Blame anti-nuke activists for climate change

Here's an argument for you: Environmentalists who lobbied successfully against nuclear power in 1970s are partly responsible for potentially catastrophic global warming because they forced policymakers to rely more heavily on dirty carbon-producing coal plants.

This argument is the starting point for Jason Mark in a long piece in The Utne Reader which looks at the tension within the green movement over the role of nuclear energy in an era when climate change is the greatest threat to the planet:

The argument over nuclear power reveals a long-standing tension in the environmental movement between those who say there are technical fixes to the greenhouse gas challenge and others who believe that we need a wholesale restructuring of society if we are to avoid global meltdown. To embrace a new round of nuclear reactor construction is to say that we can have our climate and eat all the energy we want, too; it is, in some ways, maintenance of the status quo. To oppose nuclear power is to suggest that we need to reform the ways in which we live, for if we can find a way to create lifestyles that don’t demand as much electricity, then the nuclear question is moot.

…A number of prominent environmentalists—among them Whole Earth Catalog founder Stewart Brand, Pulitzer Prize–winning author Jared Diamond, and Gaia-theory promoter James Lovelock.

After decades of decline, the nuclear industry is on the upswing, cheered along, oddly enough, by green activists who once fought the industry but now say that nukes are better than coal given the global threat of climate change. Among those leading the charge in favour of nukes is Greenpeace co-founder Patrick Moore: “Yes, I was an opponent of nuclear energy all through my Greenpeace years,” Moore says. “But when I do the math, it’s very clear to me that renewables can’t do the job themselves, and that’s why nuclear has to be part of the mix. . . . As an environmentalist, I choose nuclear.”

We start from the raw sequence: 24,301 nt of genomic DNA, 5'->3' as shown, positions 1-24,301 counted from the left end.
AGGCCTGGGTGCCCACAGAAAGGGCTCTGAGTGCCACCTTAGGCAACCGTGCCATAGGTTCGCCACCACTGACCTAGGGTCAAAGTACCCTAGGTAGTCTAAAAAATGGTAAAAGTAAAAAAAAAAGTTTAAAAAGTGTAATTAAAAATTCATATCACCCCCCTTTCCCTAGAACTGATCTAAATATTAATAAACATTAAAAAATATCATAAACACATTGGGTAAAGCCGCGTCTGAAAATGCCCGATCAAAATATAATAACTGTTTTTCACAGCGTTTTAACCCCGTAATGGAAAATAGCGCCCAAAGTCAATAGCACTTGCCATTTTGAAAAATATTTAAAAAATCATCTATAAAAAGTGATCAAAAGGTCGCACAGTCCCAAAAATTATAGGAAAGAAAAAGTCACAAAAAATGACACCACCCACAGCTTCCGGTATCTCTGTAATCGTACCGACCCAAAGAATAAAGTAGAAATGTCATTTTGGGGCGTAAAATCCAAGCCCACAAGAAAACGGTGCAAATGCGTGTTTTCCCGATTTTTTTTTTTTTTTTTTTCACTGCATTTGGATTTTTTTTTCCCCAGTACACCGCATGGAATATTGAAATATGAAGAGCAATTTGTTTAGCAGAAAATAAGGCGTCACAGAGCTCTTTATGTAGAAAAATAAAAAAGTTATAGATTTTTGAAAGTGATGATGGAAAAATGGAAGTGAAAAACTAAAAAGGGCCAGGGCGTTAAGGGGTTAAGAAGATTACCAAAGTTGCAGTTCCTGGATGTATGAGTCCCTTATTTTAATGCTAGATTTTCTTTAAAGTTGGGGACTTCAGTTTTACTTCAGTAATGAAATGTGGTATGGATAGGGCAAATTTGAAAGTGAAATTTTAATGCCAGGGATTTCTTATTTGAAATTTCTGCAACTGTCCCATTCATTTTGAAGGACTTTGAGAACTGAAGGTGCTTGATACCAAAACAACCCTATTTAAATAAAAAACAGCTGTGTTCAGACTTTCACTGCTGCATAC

One thought on “Blame anti-nuke activists for climate change”

  1. There was a recent Ideas series (on that other network) featuring Prof. David S. Scott on his book “Smelling Land“. Among the interesting things he talks about are the benefits of nuclear energy and the use of hydrogen as an energy currency – allowing wind power and solar power a way to store the energy for future use.
    I don't know for sure, but I'm pretty certain of two things:
    1) The developing world won't accept caps on energy usage or development, although I believe that there is a possibility that there is an opportunity for 'green' development.
    2) Providing health care, education and housing to a global population will require substantial amounts of energy, even if we moderate energy usage expectations.

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